High school juniors and seniors recently traveled from all over Idaho to attend Aero Camp, a two-week program at North Idaho College’s Aerospace Center of Excellence. Though they have different goals — manufacturing, air traffic control, piloting — they’ve all come to NIC to explore their chosen path through aerospace technology.
Students take a condensed aerospace composites course, studying the practice of using two or more materials in conjunction to make a stronger material. Aero Camp students work mostly with fiberglass and carbon fiber to finish a variety of projects.
Jadzia Graves, of Kuna, also attended Aero Camp last summer.
“It’s the first thing I’ve ever done that no one in my family had done before,” she said. “It was completely new, and it was something I could jump into. I loved it so much I asked if I could come back.”
This year, she’s refreshing and refining the skills she learned the first time around, and picking up a few new skills, as well. She’s working on an access panel, like that which would be used on a real plane, and an I-beam.
Graves plans to become an air traffic controller. Studying aerospace technology, she said, is a good foot in the door — and in the future, it’ll leave the door open for other opportunities. She said she would like to go into engineering someday — perhaps aerospace engineering.
A fairly new program, Aerospace Technology rolled out in fall 2013. Students can earn an AAS degree in Aerospace Advanced Manufacturing after earning shorter-term certificates is Composite Technology and CNC Mill Operation. The Aerospace Center for Excellence also offers an Aviation Maintenance program that was not part of the camp.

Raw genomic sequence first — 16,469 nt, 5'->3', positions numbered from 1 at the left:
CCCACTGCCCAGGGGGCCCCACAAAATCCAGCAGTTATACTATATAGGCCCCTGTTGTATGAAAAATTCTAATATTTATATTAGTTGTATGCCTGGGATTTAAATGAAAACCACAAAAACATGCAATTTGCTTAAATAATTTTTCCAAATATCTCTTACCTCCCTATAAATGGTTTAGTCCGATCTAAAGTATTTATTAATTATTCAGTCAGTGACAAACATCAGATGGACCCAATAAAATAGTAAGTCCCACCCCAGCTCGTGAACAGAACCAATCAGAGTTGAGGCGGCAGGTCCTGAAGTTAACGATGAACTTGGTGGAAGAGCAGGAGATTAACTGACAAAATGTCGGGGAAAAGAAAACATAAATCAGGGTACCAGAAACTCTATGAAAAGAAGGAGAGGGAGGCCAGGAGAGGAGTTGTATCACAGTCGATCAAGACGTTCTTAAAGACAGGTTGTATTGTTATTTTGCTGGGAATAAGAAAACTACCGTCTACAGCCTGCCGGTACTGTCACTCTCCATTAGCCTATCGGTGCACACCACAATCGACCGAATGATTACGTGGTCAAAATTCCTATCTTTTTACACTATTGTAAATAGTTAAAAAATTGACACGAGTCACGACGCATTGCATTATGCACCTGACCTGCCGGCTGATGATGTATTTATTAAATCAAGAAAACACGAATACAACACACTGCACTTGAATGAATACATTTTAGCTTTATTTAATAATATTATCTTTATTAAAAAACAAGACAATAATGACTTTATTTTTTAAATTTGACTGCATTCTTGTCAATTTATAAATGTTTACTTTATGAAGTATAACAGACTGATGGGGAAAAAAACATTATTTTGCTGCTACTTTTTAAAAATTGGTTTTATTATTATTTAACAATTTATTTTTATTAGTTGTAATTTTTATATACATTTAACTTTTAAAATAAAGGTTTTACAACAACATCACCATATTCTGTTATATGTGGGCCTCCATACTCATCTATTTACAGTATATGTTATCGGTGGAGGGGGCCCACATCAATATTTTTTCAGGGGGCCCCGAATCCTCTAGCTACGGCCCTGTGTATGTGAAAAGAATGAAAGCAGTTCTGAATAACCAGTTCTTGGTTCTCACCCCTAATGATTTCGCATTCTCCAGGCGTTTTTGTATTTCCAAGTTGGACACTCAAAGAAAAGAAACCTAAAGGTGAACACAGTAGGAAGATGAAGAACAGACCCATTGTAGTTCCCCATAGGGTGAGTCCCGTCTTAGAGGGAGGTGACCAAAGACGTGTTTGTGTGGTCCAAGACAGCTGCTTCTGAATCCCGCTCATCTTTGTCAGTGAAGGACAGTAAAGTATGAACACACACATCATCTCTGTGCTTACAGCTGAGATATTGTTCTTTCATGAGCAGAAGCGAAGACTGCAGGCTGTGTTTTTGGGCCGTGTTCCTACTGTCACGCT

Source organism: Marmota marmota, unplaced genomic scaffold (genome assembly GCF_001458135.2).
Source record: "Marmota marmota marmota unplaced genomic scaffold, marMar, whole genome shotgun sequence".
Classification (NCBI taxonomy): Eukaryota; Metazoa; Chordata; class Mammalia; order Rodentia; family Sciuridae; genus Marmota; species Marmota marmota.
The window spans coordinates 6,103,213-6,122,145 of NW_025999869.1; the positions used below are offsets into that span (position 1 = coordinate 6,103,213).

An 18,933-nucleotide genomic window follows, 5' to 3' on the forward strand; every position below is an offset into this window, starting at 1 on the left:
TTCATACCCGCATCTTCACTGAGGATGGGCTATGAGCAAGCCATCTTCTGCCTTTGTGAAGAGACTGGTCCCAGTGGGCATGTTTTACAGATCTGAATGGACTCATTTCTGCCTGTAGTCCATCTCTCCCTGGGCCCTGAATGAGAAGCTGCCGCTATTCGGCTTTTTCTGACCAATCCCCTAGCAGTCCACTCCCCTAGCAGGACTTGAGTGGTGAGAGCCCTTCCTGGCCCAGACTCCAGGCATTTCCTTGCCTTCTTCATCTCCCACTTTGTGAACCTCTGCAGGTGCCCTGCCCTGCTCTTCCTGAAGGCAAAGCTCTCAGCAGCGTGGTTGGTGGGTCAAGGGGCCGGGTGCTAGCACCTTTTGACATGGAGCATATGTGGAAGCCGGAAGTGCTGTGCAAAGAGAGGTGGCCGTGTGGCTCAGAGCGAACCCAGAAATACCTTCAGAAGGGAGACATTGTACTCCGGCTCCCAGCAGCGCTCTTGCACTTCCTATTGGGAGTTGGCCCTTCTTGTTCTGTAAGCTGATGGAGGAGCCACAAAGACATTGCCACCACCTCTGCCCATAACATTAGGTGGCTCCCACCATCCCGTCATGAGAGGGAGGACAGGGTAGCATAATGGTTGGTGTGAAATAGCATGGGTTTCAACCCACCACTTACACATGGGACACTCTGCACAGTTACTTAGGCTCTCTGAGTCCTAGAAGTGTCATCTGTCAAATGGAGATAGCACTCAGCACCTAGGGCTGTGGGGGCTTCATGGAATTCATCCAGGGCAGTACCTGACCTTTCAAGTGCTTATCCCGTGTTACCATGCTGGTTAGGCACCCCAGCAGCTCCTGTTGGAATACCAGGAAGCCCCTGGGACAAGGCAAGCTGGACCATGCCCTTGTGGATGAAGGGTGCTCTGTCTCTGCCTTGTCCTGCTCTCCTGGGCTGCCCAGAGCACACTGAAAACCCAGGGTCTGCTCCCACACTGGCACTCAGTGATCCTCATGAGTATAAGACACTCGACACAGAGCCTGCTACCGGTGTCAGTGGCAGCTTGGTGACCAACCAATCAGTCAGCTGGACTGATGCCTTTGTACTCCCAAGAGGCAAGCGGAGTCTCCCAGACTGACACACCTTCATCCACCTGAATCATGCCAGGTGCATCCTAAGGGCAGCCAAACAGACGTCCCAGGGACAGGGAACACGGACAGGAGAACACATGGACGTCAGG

PTECH (Pathways to Early Career High Schools) makes these courses more accessible at the high school level, for dual-enrolled students. In fact, all Aero Camp students already have Aero-120 (Introduction to Composites) under their belt, credits during the intensive camp.
“They get to explore this early,” said Patrick O’Halloran, NIC Aerospace Division chair and director. “It gets them thinking about aerospace, learning about the industry in our own state. We have a couple of students who came to the camp last summer and are coming to [NIC] for aerospace in the fall.”
It’s not all labs and lectures, though — the students are also sampling some of Coeur d’Alene’s unique offerings, such as sailing on the lake and exploring downtown.
“It’s better than the high desert,” said Tim Gladhill, of Kuna.
Tanner Andersen, of Medimont, wasn’t totally sold on aerospace technology before coming to Aero Camp, but he’s found himself engaged in the material and appreciating the physical nature of the projects.
“I’m having a lot of fun. Today, I didn’t even want to eat lunch, I just wanted to work,” he said, laughing. “I’m kind of a visual learner, so to be able to come here and do this instead of just reading about it on a screen means I understand it much better.”
Aero Camp is a unique opportunity for high school students to explore careers in the aerospace industry.
“You not only get to learn about this aerospace stuff, you make friendships with people you don’t even know,” said Baylee Leetch, of Wallace, who plans to be a pilot. “Not many people get a chance to do this. If you get a chance, definitely take it.”
For more information on the NIC Aerospace Center of Excellence, call (208) 625-2344.